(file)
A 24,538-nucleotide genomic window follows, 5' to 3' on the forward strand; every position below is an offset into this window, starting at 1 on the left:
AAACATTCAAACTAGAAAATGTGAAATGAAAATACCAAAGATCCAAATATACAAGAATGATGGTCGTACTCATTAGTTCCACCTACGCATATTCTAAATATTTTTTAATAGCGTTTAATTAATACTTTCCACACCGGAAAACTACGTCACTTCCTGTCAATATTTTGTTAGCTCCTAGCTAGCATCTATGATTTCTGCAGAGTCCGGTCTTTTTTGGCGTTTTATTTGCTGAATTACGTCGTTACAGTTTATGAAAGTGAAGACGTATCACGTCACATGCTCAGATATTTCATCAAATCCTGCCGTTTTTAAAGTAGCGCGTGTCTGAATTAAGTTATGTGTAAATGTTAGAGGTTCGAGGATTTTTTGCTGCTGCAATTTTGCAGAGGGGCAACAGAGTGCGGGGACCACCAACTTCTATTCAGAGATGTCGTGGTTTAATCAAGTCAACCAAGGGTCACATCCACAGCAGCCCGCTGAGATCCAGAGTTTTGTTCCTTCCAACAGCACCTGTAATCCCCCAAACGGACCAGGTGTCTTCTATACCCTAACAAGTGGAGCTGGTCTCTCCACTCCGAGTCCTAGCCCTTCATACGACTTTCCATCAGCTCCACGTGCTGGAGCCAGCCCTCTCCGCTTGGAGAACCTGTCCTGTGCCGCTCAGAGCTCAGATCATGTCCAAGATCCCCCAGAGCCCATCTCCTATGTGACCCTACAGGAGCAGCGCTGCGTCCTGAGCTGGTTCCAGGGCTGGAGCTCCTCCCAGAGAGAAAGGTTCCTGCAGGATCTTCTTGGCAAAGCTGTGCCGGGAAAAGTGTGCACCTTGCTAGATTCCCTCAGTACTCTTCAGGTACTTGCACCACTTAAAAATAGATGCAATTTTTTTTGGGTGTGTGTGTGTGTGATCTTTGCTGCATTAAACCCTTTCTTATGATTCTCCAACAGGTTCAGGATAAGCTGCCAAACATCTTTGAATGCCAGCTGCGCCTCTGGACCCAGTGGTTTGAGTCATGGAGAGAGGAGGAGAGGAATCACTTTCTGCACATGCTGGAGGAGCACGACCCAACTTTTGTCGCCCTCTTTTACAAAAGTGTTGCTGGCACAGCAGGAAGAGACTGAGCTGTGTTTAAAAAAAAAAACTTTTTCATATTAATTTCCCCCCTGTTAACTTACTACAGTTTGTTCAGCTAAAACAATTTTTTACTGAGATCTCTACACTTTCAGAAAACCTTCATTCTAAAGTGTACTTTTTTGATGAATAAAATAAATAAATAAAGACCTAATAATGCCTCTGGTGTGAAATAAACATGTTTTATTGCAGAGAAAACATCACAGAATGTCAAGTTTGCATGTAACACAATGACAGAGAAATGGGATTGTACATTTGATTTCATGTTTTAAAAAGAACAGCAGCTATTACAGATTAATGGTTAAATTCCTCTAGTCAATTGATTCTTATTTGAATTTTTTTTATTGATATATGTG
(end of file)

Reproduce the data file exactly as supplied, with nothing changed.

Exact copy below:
A 24,538-nucleotide genomic window follows, 5' to 3' on the forward strand; every position below is an offset into this window, starting at 1 on the left:
AAACATTCAAACTAGAAAATGTGAAATGAAAATACCAAAGATCCAAATATACAAGAATGATGGTCGTACTCATTAGTTCCACCTACGCATATTCTAAATATTTTTTAATAGCGTTTAATTAATACTTTCCACACCGGAAAACTACGTCACTTCCTGTCAATATTTTGTTAGCTCCTAGCTAGCATCTATGATTTCTGCAGAGTCCGGTCTTTTTTGGCGTTTTATTTGCTGAATTACGTCGTTACAGTTTATGAAAGTGAAGACGTATCACGTCACATGCTCAGATATTTCATCAAATCCTGCCGTTTTTAAAGTAGCGCGTGTCTGAATTAAGTTATGTGTAAATGTTAGAGGTTCGAGGATTTTTTGCTGCTGCAATTTTGCAGAGGGGCAACAGAGTGCGGGGACCACCAACTTCTATTCAGAGATGTCGTGGTTTAATCAAGTCAACCAAGGGTCACATCCACAGCAGCCCGCTGAGATCCAGAGTTTTGTTCCTTCCAACAGCACCTGTAATCCCCCAAACGGACCAGGTGTCTTCTATACCCTAACAAGTGGAGCTGGTCTCTCCACTCCGAGTCCTAGCCCTTCATACGACTTTCCATCAGCTCCACGTGCTGGAGCCAGCCCTCTCCGCTTGGAGAACCTGTCCTGTGCCGCTCAGAGCTCAGATCATGTCCAAGATCCCCCAGAGCCCATCTCCTATGTGACCCTACAGGAGCAGCGCTGCGTCCTGAGCTGGTTCCAGGGCTGGAGCTCCTCCCAGAGAGAAAGGTTCCTGCAGGATCTTCTTGGCAAAGCTGTGCCGGGAAAAGTGTGCACCTTGCTAGATTCCCTCAGTACTCTTCAGGTACTTGCACCACTTAAAAATAGATGCAATTTTTTTTGGGTGTGTGTGTGTGTGATCTTTGCTGCATTAAACCCTTTCTTATGATTCTCCAACAGGTTCAGGATAAGCTGCCAAACATCTTTGAATGCCAGCTGCGCCTCTGGACCCAGTGGTTTGAGTCATGGAGAGAGGAGGAGAGGAATCACTTTCTGCACATGCTGGAGGAGCACGACCCAACTTTTGTCGCCCTCTTTTACAAAAGTGTTGCTGGCACAGCAGGAAGAGACTGAGCTGTGTTTAAAAAAAAAAACTTTTTCATATTAATTTCCCCCCTGTTAACTTACTACAGTTTGTTCAGCTAAAACAATTTTTTACTGAGATCTCTACACTTTCAGAAAACCTTCATTCTAAAGTGTACTTTTTTGATGAATAAAATAAATAAATAAAGACCTAATAATGCCTCTGGTGTGAAATAAACATGTTTTATTGCAGAGAAAACATCACAGAATGTCAAGTTTGCATGTAACACAATGACAGAGAAATGGGATTGTACATTTGATTTCATGTTTTAAAAAGAACAGCAGCTATTACAGATTAATGGTTAAATTCCTCTAGTCAATTGATTCTTATTTGAATTTTTTTTATTGATATATGTG